Metro Weekly

House Approves Rules Permitting Continued Defense of DOMA

House Rules Vote.jpg

As one of their first acts of the 113th Congress, the House of Representatives voted to allow the House Bipartisan Legal Advisory Group to continue defending the Defense of Marriage Act in court.

In a 228-196 vote approving the House rules, the full House voted for the first time to continue funding the legal defense of DOMA as the 1996 federal law prohibiting recognition of same-sex marriages sits before the Supreme Court. The last vote concerning BLAG came in March 2011, when the Republican-controlled BLAG voted 3-2 to defend DOMA in court after the Obama administration declared the law unconstitutional in February 2011.

Democrats and LGBT-rights advocates blasted the move as a waste of taxpayer dollars. House Republicans have spent nearly $2 million on the legal defense of DOMA. 

House Minority Leader Nancy Pelosi (D-Calif.) declared the vote a message from Republicans to LGBT families that “their fiscal responsibility mantra does not extend to their efforts to stand firmly on the wrong side of the future.”

“Additionally, for the first time in the House Rules, the Republican leadership has decided to include an explicit acknowledgement that the Bipartisan Legal Advisory Group (BLAG) ‘continues to speak for, and articulate the institutional position of, the House in all litigation matters in which it appears…,'” Pelosi said in a statement, adding, “As House Democrats have time and time again made clear, the BLAG does not speak for all Members of the House of Representatives and we will continue to oppose this wasteful use of taxpayer funds to defend DOMA.”

The vote comes the same day the largest number of out LGB lawmakers in American history took their seats on Capitol Hill at the start of the 113th Congress. According to Human Rights Campaign Legislative Director Allison Herwitt, “It is particularly disappointing that this historic Congress – with the largest-ever class of openly lesbian, gay and bisexual Members and same-sex congressional spouses – has begun with a vote that disrespects those new Members and all LGBT Americans.”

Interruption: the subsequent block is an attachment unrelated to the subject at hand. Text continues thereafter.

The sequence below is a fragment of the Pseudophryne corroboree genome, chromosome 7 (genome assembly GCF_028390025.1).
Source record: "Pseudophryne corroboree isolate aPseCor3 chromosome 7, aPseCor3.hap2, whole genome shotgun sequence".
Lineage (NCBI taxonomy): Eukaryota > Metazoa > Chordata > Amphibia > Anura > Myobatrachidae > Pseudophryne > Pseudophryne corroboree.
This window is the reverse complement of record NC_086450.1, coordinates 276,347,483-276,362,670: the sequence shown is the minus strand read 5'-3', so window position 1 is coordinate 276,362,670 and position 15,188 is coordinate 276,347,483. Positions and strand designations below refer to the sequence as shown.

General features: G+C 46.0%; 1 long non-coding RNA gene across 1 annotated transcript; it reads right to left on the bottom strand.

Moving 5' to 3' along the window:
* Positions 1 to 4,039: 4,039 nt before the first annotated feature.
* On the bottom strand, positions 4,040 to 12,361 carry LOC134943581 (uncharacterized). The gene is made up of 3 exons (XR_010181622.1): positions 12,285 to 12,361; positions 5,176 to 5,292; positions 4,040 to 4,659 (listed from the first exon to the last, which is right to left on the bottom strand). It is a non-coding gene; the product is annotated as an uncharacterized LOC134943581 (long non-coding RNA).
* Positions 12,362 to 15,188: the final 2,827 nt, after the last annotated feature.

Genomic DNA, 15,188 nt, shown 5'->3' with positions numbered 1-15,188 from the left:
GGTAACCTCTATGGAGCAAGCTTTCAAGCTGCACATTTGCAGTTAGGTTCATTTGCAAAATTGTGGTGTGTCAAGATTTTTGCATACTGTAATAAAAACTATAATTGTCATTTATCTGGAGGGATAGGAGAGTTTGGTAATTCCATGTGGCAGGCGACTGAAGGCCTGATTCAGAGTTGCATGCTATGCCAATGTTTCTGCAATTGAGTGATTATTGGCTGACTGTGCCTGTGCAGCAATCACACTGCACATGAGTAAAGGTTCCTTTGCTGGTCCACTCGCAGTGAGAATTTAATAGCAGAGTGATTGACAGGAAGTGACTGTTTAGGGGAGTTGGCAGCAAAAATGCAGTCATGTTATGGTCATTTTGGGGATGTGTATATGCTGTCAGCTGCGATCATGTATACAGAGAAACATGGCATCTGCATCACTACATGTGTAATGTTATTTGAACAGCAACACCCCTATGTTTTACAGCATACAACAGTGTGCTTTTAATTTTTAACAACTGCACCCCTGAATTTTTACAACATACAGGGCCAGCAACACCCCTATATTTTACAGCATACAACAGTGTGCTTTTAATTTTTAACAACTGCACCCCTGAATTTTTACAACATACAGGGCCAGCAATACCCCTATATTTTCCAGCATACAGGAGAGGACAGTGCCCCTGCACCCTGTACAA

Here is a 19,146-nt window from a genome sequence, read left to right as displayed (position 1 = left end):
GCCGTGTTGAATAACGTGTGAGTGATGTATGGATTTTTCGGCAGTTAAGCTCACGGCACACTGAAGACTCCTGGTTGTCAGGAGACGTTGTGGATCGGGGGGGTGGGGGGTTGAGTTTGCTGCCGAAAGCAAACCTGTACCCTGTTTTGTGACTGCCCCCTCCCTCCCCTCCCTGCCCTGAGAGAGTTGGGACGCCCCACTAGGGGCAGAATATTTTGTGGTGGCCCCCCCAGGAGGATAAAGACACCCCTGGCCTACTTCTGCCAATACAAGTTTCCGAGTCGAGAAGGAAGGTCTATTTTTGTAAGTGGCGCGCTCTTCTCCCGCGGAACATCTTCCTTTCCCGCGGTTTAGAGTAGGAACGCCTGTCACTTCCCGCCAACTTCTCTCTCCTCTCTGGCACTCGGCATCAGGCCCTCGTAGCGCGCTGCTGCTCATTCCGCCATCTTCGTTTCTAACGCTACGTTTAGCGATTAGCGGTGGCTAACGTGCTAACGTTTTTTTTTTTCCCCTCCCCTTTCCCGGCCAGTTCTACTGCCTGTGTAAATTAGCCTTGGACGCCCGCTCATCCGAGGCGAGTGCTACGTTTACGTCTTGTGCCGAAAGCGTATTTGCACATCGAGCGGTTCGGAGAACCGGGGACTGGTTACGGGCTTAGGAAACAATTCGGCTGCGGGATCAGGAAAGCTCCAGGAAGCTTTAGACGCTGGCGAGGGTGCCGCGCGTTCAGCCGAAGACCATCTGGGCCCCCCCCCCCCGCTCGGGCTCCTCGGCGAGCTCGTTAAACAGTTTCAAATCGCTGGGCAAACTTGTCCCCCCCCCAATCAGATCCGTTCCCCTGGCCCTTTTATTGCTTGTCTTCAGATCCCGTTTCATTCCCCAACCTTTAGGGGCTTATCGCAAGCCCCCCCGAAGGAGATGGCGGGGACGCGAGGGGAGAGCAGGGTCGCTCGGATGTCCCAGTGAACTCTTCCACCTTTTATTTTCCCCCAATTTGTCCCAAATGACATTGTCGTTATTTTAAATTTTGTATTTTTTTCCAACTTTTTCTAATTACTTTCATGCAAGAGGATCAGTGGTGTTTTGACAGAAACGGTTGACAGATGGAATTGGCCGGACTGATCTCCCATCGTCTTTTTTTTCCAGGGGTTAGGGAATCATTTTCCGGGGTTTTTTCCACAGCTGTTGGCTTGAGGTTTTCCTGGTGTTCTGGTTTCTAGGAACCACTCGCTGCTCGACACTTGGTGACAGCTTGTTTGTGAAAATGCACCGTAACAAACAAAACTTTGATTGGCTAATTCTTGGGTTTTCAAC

“This law has been struck down as unconstitutional 10 times, with support from judges appointed by Presidents Nixon, Reagan, and both Bushes,” added Marc Solomon, national campaign director of Freedom to Marry, in a statement. “It’s past time for the Republican leadership to listen to their constituents, a majority of whom support the freedom to marry, and stop wasting precious resources in an effort to treat fellow Americans as second-class citizens.” 

Log Cabin Republicans also criticized the move by House Republicans, all but one of which voted against the House rules.

“At a time when sound fiscal policy should be front-and-center, diverting taxpayer funds to defend the Federal Defense of Marriage Act should not be a priority, period,” said Gregory Angelo, interim executive director of LCR, who was appointed following former executive director R. Clarke Cooper’s official exit at the end of last year. In a statement, Angelo urged Congress to repeal DOMA through the Respect for Marriage Act, which gained two Republican supporters in recent weeks. Republican Reps. Richard Hanna (N.Y.), Charlie Bass (N.H.) and Ileana Ros-Lehtinen (Fla.) each support the legislation that would repeal DOMA.

Although LCR has argued under the leadership of Cooper that the law is entitled to a defense no matter how bad it may be, Angelo told Metro Weekly that LCR’s opposition to DOMA has not changed.

“Clark was always opposed to DOMA. He thought the House pursuing the defense of DOMA judicially was not a net positive for the Republican Party but also acknowledged that President Obama was making this a political issue through his actions in not upholding the law,” said Angelo. “I wouldn’t say this is a difference in his opinion.”

[Image: Screenshot of vote on House Rules  (Courtesy of C-SPAN).]

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Justin Snow is Metro Weekly's former political editor and White House correspondent. Follow him on Twitter @JustinCSnow.

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